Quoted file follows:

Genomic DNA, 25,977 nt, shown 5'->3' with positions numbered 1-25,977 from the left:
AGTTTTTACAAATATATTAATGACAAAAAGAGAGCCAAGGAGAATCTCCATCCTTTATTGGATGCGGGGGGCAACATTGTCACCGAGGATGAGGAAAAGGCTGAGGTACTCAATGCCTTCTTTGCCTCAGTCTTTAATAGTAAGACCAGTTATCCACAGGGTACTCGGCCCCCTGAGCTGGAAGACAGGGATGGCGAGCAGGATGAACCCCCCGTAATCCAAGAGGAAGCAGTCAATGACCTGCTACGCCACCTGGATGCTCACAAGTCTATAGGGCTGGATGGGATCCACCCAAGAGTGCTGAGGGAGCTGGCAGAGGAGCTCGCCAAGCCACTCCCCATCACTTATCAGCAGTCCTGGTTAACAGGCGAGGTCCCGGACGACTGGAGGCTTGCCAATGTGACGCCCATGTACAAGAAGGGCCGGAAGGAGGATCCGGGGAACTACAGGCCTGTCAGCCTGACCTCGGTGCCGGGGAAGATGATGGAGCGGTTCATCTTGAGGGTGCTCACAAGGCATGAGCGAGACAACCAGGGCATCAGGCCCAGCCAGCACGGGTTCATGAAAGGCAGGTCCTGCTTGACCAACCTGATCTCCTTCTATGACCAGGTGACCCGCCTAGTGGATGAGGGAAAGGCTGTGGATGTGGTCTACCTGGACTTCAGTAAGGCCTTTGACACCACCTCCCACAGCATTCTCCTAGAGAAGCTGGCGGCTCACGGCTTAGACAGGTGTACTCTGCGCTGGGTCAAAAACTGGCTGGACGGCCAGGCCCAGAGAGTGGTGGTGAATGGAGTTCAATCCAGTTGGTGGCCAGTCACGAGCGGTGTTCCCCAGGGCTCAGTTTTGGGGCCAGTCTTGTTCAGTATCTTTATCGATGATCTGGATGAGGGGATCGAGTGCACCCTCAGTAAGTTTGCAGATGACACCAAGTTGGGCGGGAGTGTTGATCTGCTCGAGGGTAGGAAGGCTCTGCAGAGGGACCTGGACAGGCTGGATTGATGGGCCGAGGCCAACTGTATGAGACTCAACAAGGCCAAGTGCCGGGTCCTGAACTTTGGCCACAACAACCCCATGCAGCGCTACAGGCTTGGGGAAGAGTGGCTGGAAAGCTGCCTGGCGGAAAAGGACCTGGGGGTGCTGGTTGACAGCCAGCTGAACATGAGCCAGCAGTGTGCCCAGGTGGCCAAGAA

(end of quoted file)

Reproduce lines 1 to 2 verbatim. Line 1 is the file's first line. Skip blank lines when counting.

Genomic DNA, 25,977 nt, shown 5'->3' with positions numbered 1-25,977 from the left:
AGTTTTTACAAATATATTAATGACAAAAAGAGAGCCAAGGAGAATCTCCATCCTTTATTGGATGCGGGGGGCAACATTGTCACCGAGGATGAGGAAAAGGCTGAGGTACTCAATGCCTTCTTTGCCTCAGTCTTTAATAGTAAGACCAGTTATCCACAGGGTACTCGGCCCCCTGAGCTGGAAGACAGGGATGGCGAGCAGGATGAACCCCCCGTAATCCAAGAGGAAGCAGTCAATGACCTGCTACGCCACCTGGATGCTCACAAGTCTATAGGGCTGGATGGGATCCACCCAAGAGTGCTGAGGGAGCTGGCAGAGGAGCTCGCCAAGCCACTCCCCATCACTTATCAGCAGTCCTGGTTAACAGGCGAGGTCCCGGACGACTGGAGGCTTGCCAATGTGACGCCCATGTACAAGAAGGGCCGGAAGGAGGATCCGGGGAACTACAGGCCTGTCAGCCTGACCTCGGTGCCGGGGAAGATGATGGAGCGGTTCATCTTGAGGGTGCTCACAAGGCATGAGCGAGACAACCAGGGCATCAGGCCCAGCCAGCACGGGTTCATGAAAGGCAGGTCCTGCTTGACCAACCTGATCTCCTTCTATGACCAGGTGACCCGCCTAGTGGATGAGGGAAAGGCTGTGGATGTGGTCTACCTGGACTTCAGTAAGGCCTTTGACACCACCTCCCACAGCATTCTCCTAGAGAAGCTGGCGGCTCACGGCTTAGACAGGTGTACTCTGCGCTGGGTCAAAAACTGGCTGGACGGCCAGGCCCAGAGAGTGGTGGTGAATGGAGTTCAATCCAGTTGGTGGCCAGTCACGAGCGGTGTTCCCCAGGGCTCAGTTTTGGGGCCAGTCTTGTTCAGTATCTTTATCGATGATCTGGATGAGGGGATCGAGTGCACCCTCAGTAAGTTTGCAGATGACACCAAGTTGGGCGGGAGTGTTGATCTGCTCGAGGGTAGGAAGGCTCTGCAGAGGGACCTGGACAGGCTGGATTGATGGGCCGAGGCCAACTGTATGAGACTCAACAAGGCCAAGTGCCGGGTCCTGAACTTTGGCCACAACAACCCCATGCAGCGCTACAGGCTTGGGGAAGAGTGGCTGGAAAGCTGCCTGGCGGAAAAGGACCTGGGGGTGCTGGTTGACAGCCAGCTGAACATGAGCCAGCAGTGTGCCCAGGTGGCCAAGAA